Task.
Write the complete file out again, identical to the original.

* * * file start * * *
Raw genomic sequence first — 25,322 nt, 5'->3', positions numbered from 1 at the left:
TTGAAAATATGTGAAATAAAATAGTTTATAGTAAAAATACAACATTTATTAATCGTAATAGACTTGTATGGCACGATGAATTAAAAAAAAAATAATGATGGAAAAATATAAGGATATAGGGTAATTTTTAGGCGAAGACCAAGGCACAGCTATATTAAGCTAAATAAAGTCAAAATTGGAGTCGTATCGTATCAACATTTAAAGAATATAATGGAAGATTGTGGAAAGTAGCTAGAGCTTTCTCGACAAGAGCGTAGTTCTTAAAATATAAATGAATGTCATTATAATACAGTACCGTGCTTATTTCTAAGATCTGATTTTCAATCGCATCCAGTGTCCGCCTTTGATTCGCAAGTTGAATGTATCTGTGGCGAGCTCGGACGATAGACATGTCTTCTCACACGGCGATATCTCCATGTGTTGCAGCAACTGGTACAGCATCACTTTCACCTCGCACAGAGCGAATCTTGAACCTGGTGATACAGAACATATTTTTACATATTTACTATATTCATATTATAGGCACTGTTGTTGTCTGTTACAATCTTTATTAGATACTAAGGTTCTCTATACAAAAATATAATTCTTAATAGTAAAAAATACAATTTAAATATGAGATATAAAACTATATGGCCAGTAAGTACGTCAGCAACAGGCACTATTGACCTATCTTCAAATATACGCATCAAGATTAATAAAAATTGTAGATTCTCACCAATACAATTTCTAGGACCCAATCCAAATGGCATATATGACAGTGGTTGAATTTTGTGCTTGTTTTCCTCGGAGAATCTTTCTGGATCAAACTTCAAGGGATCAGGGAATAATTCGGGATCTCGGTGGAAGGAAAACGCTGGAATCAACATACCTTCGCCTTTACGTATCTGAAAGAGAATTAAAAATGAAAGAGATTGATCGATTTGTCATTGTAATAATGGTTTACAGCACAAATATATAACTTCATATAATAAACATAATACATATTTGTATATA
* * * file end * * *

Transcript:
Raw genomic sequence first — 25,322 nt, 5'->3', positions numbered from 1 at the left:
TTGAAAATATGTGAAATAAAATAGTTTATAGTAAAAATACAACATTTATTAATCGTAATAGACTTGTATGGCACGATGAATTAAAAAAAAAATAATGATGGAAAAATATAAGGATATAGGGTAATTTTTAGGCGAAGACCAAGGCACAGCTATATTAAGCTAAATAAAGTCAAAATTGGAGTCGTATCGTATCAACATTTAAAGAATATAATGGAAGATTGTGGAAAGTAGCTAGAGCTTTCTCGACAAGAGCGTAGTTCTTAAAATATAAATGAATGTCATTATAATACAGTACCGTGCTTATTTCTAAGATCTGATTTTCAATCGCATCCAGTGTCCGCCTTTGATTCGCAAGTTGAATGTATCTGTGGCGAGCTCGGACGATAGACATGTCTTCTCACACGGCGATATCTCCATGTGTTGCAGCAACTGGTACAGCATCACTTTCACCTCGCACAGAGCGAATCTTGAACCTGGTGATACAGAACATATTTTTACATATTTACTATATTCATATTATAGGCACTGTTGTTGTCTGTTACAATCTTTATTAGATACTAAGGTTCTCTATACAAAAATATAATTCTTAATAGTAAAAAATACAATTTAAATATGAGATATAAAACTATATGGCCAGTAAGTACGTCAGCAACAGGCACTATTGACCTATCTTCAAATATACGCATCAAGATTAATAAAAATTGTAGATTCTCACCAATACAATTTCTAGGACCCAATCCAAATGGCATATATGACAGTGGTTGAATTTTGTGCTTGTTTTCCTCGGAGAATCTTTCTGGATCAAACTTCAAGGGATCAGGGAATAATTCGGGATCTCGGTGGAAGGAAAACGCTGGAATCAACATACCTTCGCCTTTACGTATCTGAAAGAGAATTAAAAATGAAAGAGATTGATCGATTTGTCATTGTAATAATGGTTTACAGCACAAATATATAACTTCATATAATAAACATAATACATATTTGTATATA